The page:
In two further respects Wake reflects the precarious history of the times. With Mexican Church and Soldiers at Rye (Tate Gallery N05377), it was bought for the Tate by John Rothenstein during the wartime closure of the Gallery. A 1946 press photograph revealed the fate of acquisitions when not in exhibitions at the National Gallery, as it shows the left half of Wake among paintings being removed from wartime storage at Piccadilly Circus Underground Station. A more surprising detail is the pencil inscription of the names ‘Sinclair | Attlee’ near the artist’s signature (and apparently in his hand) on the right hand sheet, which have become more visible with the fading of the paint layer. They seem to tie the painting to the spring of 1940, just prior to its first exhibition, as in early May the government of Neville Chamberlain was unable to weather the renewed crisis brought about by the ineffective military response to the German invasion of Denmark and Norway. On 10 May Chamberlain resigned, having failed to secure backing for his coalition government from the leaders of the two opposition parties Clement Attlee (Labour) and Archibald Sinclair (Liberal); with Winston Churchill’s appointment as Prime Minister, Attlee became Lord Privy Seal (and de facto deputy Prime Minister) and Sinclair Secretary of State for Air. It remains unclear how these events, however momentous and critical at the time, are connected with the image of Wake, unless the open grave provided Burra’s reflection upon the dire situation which faced the new coalition government.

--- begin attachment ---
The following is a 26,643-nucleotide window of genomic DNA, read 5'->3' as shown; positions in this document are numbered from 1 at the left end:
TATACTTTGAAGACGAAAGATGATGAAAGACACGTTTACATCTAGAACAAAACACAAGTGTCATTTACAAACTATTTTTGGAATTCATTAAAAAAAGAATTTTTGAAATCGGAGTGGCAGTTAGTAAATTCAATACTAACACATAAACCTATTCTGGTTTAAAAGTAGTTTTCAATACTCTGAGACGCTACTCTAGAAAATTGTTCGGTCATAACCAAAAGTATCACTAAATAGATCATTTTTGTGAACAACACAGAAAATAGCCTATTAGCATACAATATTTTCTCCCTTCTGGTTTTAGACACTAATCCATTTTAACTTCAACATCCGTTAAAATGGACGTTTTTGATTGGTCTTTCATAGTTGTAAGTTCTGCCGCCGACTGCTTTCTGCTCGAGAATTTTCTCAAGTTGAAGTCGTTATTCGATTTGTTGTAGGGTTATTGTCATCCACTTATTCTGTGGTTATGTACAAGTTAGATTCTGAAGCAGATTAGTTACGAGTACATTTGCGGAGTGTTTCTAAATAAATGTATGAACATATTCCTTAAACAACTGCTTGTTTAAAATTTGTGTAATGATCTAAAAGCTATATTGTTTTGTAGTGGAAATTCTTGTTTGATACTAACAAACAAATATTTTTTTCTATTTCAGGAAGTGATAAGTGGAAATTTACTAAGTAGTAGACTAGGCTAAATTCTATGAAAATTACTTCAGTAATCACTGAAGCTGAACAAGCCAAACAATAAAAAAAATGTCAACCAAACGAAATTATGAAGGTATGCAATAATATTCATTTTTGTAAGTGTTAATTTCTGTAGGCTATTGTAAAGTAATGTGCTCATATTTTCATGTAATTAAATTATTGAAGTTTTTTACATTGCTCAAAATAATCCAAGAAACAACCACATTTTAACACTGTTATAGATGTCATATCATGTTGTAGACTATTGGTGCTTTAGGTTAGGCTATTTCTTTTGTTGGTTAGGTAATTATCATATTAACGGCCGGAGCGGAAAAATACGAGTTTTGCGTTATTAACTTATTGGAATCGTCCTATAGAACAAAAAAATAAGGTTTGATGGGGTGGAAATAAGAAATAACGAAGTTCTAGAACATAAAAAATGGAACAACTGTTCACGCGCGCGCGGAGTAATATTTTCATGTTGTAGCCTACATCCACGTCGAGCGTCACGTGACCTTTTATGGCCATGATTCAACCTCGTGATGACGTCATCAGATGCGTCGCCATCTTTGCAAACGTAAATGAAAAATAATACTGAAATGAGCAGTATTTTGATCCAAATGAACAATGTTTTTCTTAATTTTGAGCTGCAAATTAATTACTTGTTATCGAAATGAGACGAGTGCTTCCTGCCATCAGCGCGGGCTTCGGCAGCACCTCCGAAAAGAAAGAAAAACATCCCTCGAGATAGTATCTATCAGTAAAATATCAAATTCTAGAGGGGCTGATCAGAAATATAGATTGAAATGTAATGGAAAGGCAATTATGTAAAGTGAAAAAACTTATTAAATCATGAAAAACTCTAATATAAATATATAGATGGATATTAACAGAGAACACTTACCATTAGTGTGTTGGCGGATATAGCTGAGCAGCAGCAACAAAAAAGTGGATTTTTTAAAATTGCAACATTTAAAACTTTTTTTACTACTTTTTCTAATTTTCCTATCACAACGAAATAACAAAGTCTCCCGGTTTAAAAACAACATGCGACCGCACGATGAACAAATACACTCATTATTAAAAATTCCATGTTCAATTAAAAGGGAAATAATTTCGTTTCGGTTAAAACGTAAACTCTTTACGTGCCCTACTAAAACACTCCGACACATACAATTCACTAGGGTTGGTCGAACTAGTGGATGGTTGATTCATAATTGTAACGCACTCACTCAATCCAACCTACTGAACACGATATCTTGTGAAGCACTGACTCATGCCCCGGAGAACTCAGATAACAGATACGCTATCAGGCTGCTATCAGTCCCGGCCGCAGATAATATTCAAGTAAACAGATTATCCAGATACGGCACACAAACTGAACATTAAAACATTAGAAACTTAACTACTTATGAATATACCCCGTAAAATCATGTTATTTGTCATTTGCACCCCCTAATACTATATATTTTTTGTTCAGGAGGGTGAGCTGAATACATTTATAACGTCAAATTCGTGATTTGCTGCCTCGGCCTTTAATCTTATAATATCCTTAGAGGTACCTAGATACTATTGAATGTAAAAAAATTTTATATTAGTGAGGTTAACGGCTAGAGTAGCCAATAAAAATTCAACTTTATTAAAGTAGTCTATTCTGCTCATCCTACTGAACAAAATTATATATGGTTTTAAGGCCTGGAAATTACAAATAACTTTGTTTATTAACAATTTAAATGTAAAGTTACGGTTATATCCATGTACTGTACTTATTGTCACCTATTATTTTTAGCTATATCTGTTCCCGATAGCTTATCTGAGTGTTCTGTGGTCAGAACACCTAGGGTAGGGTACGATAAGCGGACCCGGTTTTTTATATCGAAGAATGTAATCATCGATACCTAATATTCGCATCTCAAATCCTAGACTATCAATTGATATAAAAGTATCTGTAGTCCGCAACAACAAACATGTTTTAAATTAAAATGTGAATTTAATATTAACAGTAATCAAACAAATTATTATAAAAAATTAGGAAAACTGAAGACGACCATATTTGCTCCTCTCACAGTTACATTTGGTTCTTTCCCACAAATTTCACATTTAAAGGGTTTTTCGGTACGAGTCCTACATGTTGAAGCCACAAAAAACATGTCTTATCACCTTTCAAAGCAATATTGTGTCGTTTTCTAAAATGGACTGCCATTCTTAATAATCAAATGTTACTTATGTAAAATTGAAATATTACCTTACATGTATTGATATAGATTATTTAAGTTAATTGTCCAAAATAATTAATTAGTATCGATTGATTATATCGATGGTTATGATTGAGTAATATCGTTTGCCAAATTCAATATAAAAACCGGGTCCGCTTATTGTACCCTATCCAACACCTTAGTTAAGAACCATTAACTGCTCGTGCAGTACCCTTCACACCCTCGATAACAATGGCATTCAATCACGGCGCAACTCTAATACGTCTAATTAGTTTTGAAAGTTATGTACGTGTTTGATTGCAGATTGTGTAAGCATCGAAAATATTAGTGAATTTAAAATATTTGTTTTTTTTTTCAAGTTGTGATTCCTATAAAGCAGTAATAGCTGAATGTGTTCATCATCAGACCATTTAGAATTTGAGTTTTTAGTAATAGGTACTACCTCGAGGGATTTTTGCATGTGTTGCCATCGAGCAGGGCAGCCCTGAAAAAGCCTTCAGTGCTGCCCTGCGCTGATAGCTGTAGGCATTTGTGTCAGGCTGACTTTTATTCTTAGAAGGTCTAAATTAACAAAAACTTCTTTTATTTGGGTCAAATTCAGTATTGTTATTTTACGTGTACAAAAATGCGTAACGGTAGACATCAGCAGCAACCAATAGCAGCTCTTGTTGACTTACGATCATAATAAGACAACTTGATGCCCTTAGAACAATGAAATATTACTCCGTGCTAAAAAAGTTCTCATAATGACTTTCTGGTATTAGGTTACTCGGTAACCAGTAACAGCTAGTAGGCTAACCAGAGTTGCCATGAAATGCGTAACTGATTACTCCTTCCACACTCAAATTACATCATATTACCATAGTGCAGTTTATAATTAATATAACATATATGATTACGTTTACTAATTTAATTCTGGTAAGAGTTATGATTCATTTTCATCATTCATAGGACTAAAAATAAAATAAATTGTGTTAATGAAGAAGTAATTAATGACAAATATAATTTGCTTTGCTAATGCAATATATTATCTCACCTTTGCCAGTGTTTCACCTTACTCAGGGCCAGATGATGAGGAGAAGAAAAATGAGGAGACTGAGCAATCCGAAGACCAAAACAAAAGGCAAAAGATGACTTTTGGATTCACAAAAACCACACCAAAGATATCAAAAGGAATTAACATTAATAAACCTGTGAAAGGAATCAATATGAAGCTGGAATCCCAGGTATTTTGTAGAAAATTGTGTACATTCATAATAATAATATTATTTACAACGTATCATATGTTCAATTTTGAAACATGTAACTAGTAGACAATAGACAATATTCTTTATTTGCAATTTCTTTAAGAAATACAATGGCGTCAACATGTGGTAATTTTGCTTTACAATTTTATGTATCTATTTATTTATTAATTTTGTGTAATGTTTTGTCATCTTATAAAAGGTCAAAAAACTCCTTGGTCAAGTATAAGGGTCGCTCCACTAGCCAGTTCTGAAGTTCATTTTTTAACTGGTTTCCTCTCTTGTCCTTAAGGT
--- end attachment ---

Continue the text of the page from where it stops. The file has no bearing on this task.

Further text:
Letter, June 1940, William Chappell (ed.), Edward Burra: A Painter Remembered by his Friends, 1982, p.100
 Andrew Causey, Edward Burra: Complete Catalogue, Oxford 1985, reproduced [p.128], no.156
 Reproduced in Causey 1985, [pp.124-5], nos.131,138
 Tate Gallery Archive 929.8.1
 Clover de Pertinez, ‘Edward in Spain’, in Chappell 1982, p.80
 Cahiers d’Art, 1937, vol.12, nos.1-2; Burra library, Tate Gallery Library
 Bruce Laughton, The Euston Road School, Aldershot 1986, pp.199-201
 Whitechapel Gallery, London, Feb.-March 1939
 Reproduced in colour in Causey 1985, p.47, pl.15, no.147
 Bryan Robertson, A Sense of Place, Edward Burra and Paul Nash, exhibition catalogue,Grey Art Gallery, New York University, 1982, p.14
 Causey 1985, p.31